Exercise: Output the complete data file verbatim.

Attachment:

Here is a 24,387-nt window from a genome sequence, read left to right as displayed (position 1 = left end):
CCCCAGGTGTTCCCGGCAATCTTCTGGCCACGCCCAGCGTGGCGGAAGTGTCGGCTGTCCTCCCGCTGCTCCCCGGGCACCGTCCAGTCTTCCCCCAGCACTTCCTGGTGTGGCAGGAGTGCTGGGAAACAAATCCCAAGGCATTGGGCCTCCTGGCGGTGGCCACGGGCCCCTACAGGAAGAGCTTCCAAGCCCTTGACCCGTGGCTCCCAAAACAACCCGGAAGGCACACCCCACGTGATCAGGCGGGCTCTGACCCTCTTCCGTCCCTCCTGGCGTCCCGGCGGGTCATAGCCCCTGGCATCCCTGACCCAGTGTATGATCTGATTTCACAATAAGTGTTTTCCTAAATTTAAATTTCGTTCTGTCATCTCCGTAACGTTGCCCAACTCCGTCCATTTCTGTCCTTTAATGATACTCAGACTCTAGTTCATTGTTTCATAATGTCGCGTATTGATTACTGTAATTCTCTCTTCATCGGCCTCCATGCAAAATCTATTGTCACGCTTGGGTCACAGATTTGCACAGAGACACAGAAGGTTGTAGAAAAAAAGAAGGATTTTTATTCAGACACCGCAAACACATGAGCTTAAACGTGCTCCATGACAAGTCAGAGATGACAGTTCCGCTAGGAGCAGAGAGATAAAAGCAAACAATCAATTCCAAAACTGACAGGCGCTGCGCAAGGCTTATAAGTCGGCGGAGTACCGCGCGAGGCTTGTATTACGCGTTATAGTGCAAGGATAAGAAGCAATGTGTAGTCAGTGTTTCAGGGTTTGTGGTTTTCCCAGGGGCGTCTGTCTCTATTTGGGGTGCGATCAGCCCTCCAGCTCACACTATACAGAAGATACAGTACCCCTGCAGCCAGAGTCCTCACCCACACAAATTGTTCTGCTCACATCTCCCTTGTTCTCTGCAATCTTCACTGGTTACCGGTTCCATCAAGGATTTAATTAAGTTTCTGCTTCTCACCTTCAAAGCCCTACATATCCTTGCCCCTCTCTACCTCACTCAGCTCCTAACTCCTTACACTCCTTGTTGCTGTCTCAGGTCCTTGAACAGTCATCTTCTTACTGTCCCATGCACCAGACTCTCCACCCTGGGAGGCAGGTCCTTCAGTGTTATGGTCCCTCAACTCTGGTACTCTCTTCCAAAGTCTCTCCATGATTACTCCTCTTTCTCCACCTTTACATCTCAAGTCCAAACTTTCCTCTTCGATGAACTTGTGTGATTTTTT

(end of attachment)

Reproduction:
Here is a 24,387-nt window from a genome sequence, read left to right as displayed (position 1 = left end):
CCCCAGGTGTTCCCGGCAATCTTCTGGCCACGCCCAGCGTGGCGGAAGTGTCGGCTGTCCTCCCGCTGCTCCCCGGGCACCGTCCAGTCTTCCCCCAGCACTTCCTGGTGTGGCAGGAGTGCTGGGAAACAAATCCCAAGGCATTGGGCCTCCTGGCGGTGGCCACGGGCCCCTACAGGAAGAGCTTCCAAGCCCTTGACCCGTGGCTCCCAAAACAACCCGGAAGGCACACCCCACGTGATCAGGCGGGCTCTGACCCTCTTCCGTCCCTCCTGGCGTCCCGGCGGGTCATAGCCCCTGGCATCCCTGACCCAGTGTATGATCTGATTTCACAATAAGTGTTTTCCTAAATTTAAATTTCGTTCTGTCATCTCCGTAACGTTGCCCAACTCCGTCCATTTCTGTCCTTTAATGATACTCAGACTCTAGTTCATTGTTTCATAATGTCGCGTATTGATTACTGTAATTCTCTCTTCATCGGCCTCCATGCAAAATCTATTGTCACGCTTGGGTCACAGATTTGCACAGAGACACAGAAGGTTGTAGAAAAAAAGAAGGATTTTTATTCAGACACCGCAAACACATGAGCTTAAACGTGCTCCATGACAAGTCAGAGATGACAGTTCCGCTAGGAGCAGAGAGATAAAAGCAAACAATCAATTCCAAAACTGACAGGCGCTGCGCAAGGCTTATAAGTCGGCGGAGTACCGCGCGAGGCTTGTATTACGCGTTATAGTGCAAGGATAAGAAGCAATGTGTAGTCAGTGTTTCAGGGTTTGTGGTTTTCCCAGGGGCGTCTGTCTCTATTTGGGGTGCGATCAGCCCTCCAGCTCACACTATACAGAAGATACAGTACCCCTGCAGCCAGAGTCCTCACCCACACAAATTGTTCTGCTCACATCTCCCTTGTTCTCTGCAATCTTCACTGGTTACCGGTTCCATCAAGGATTTAATTAAGTTTCTGCTTCTCACCTTCAAAGCCCTACATATCCTTGCCCCTCTCTACCTCACTCAGCTCCTAACTCCTTACACTCCTTGTTGCTGTCTCAGGTCCTTGAACAGTCATCTTCTTACTGTCCCATGCACCAGACTCTCCACCCTGGGAGGCAGGTCCTTCAGTGTTATGGTCCCTCAACTCTGGTACTCTCTTCCAAAGTCTCTCCATGATTACTCCTCTTTCTCCACCTTTACATCTCAAGTCCAAACTTTCCTCTTCGATGAACTTGTGTGATTTTTT